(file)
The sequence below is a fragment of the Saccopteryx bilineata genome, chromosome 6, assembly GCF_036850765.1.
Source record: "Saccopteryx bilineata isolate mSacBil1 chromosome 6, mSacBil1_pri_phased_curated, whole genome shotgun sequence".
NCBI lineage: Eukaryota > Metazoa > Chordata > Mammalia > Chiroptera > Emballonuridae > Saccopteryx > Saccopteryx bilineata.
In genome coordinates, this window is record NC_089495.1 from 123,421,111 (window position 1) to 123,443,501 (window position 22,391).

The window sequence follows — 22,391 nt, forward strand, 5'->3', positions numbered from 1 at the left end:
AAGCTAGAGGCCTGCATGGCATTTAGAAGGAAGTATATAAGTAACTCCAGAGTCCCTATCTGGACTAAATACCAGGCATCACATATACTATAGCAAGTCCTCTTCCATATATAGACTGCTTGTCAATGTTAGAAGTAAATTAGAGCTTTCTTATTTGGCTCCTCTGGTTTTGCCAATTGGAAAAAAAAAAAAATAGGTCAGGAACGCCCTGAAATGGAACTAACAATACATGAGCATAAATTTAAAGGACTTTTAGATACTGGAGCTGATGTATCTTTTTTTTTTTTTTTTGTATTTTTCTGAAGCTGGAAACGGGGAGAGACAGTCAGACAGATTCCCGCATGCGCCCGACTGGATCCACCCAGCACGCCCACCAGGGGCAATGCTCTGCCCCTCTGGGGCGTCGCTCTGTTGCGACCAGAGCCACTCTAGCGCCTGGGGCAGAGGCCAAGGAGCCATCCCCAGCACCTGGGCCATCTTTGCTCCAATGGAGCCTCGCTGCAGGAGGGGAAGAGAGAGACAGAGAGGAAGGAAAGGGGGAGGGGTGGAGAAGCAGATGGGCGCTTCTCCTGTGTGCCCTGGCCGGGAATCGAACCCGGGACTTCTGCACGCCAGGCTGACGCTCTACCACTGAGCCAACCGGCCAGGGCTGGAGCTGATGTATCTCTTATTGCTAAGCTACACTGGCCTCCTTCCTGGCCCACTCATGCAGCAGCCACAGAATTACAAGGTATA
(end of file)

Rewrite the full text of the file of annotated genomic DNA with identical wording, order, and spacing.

The sequence below is a fragment of the Saccopteryx bilineata genome, chromosome 6, assembly GCF_036850765.1.
Source record: "Saccopteryx bilineata isolate mSacBil1 chromosome 6, mSacBil1_pri_phased_curated, whole genome shotgun sequence".
NCBI lineage: Eukaryota > Metazoa > Chordata > Mammalia > Chiroptera > Emballonuridae > Saccopteryx > Saccopteryx bilineata.
In genome coordinates, this window is record NC_089495.1 from 123,421,111 (window position 1) to 123,443,501 (window position 22,391).

The window sequence follows — 22,391 nt, forward strand, 5'->3', positions numbered from 1 at the left end:
AAGCTAGAGGCCTGCATGGCATTTAGAAGGAAGTATATAAGTAACTCCAGAGTCCCTATCTGGACTAAATACCAGGCATCACATATACTATAGCAAGTCCTCTTCCATATATAGACTGCTTGTCAATGTTAGAAGTAAATTAGAGCTTTCTTATTTGGCTCCTCTGGTTTTGCCAATTGGAAAAAAAAAAAAATAGGTCAGGAACGCCCTGAAATGGAACTAACAATACATGAGCATAAATTTAAAGGACTTTTAGATACTGGAGCTGATGTATCTTTTTTTTTTTTTTTTGTATTTTTCTGAAGCTGGAAACGGGGAGAGACAGTCAGACAGATTCCCGCATGCGCCCGACTGGATCCACCCAGCACGCCCACCAGGGGCAATGCTCTGCCCCTCTGGGGCGTCGCTCTGTTGCGACCAGAGCCACTCTAGCGCCTGGGGCAGAGGCCAAGGAGCCATCCCCAGCACCTGGGCCATCTTTGCTCCAATGGAGCCTCGCTGCAGGAGGGGAAGAGAGAGACAGAGAGGAAGGAAAGGGGGAGGGGTGGAGAAGCAGATGGGCGCTTCTCCTGTGTGCCCTGGCCGGGAATCGAACCCGGGACTTCTGCACGCCAGGCTGACGCTCTACCACTGAGCCAACCGGCCAGGGCTGGAGCTGATGTATCTCTTATTGCTAAGCTACACTGGCCTCCTTCCTGGCCCACTCATGCAGCAGCCACAGAATTACAAGGTATA